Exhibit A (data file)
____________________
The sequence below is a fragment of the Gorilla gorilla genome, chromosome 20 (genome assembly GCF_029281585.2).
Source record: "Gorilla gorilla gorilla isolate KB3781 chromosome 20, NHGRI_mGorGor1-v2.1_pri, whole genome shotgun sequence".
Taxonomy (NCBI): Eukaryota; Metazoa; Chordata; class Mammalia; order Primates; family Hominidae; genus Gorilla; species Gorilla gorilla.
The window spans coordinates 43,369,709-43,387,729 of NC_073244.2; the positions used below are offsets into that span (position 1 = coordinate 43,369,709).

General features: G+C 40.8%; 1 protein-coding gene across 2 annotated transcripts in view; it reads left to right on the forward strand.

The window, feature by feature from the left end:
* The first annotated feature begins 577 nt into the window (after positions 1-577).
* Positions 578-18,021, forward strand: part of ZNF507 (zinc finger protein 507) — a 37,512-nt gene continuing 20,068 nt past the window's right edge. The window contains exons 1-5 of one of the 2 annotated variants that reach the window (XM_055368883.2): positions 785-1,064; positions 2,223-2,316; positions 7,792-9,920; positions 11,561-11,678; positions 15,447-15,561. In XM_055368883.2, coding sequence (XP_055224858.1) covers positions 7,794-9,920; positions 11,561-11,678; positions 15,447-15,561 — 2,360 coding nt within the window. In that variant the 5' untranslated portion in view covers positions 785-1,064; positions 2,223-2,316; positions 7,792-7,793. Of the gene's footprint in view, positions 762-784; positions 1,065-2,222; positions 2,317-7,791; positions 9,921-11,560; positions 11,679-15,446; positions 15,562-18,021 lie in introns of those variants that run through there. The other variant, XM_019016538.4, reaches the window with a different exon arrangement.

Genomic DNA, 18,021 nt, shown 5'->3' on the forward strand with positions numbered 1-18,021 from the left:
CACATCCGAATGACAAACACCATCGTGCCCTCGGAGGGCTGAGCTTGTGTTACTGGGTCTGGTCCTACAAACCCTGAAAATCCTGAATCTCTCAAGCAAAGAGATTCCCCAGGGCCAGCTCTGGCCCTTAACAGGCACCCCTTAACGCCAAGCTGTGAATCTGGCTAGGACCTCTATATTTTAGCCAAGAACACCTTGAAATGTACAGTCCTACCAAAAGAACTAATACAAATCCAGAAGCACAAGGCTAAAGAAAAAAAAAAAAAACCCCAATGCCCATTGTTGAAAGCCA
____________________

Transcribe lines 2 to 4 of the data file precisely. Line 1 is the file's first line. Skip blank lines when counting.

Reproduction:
Source record: "Gorilla gorilla gorilla isolate KB3781 chromosome 20, NHGRI_mGorGor1-v2.1_pri, whole genome shotgun sequence".
Taxonomy (NCBI): Eukaryota; Metazoa; Chordata; class Mammalia; order Primates; family Hominidae; genus Gorilla; species Gorilla gorilla.
The window spans coordinates 43,369,709-43,387,729 of NC_073244.2; the positions used below are offsets into that span (position 1 = coordinate 43,369,709).